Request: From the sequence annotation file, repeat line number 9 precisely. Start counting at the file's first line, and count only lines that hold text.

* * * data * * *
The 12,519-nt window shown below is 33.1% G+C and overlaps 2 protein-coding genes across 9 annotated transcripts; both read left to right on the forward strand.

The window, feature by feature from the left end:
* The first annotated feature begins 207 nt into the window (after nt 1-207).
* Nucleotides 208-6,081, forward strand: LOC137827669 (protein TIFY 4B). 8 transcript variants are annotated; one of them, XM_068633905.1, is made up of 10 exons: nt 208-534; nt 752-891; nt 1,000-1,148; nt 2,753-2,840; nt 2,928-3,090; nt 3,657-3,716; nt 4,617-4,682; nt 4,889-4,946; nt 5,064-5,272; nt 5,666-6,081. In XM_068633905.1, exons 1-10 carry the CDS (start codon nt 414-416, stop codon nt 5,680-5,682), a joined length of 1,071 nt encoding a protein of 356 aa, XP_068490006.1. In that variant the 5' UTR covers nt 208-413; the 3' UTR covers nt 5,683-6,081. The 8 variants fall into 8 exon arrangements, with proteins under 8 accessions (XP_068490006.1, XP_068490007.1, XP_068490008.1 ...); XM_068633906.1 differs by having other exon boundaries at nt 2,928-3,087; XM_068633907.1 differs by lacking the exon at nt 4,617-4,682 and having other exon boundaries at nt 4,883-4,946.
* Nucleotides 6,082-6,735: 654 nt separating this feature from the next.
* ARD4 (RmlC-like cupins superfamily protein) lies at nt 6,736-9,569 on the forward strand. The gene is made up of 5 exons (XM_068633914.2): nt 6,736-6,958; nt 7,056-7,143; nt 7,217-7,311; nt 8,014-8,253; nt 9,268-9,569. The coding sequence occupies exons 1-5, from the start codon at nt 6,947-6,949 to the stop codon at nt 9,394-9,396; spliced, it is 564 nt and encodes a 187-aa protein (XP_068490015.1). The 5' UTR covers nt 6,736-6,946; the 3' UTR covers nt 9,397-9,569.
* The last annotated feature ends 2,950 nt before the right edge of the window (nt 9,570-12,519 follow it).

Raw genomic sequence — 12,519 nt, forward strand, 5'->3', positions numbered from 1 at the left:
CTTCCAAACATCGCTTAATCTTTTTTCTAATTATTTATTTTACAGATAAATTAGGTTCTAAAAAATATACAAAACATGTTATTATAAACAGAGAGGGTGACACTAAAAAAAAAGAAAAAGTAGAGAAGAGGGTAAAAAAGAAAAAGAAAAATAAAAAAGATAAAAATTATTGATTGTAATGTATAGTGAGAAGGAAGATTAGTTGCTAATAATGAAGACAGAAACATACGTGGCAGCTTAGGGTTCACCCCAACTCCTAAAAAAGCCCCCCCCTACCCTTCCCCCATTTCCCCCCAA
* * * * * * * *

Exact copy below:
CTTCCAAACATCGCTTAATCTTTTTTCTAATTATTTATTTTACAGATAAATTAGGTTCTAAAAAATATACAAAACATGTTATTATAAACAGAGAGGGTGACACTAAAAAAAAAGAAAAAGTAGAGAAGAGGGTAAAAAAGAAAAAGAAAAATAAAAAAGATAAAAATTATTGATTGTAATGTATAGTGAGAAGGAAGATTAGTTGCTAATAATGAAGACAGAAACATACGTGGCAGCTTAGGGTTCACCCCAACTCCTAAAAAAGCCCCCCCCTACCCTTCCCCCATTTCCCCCCAA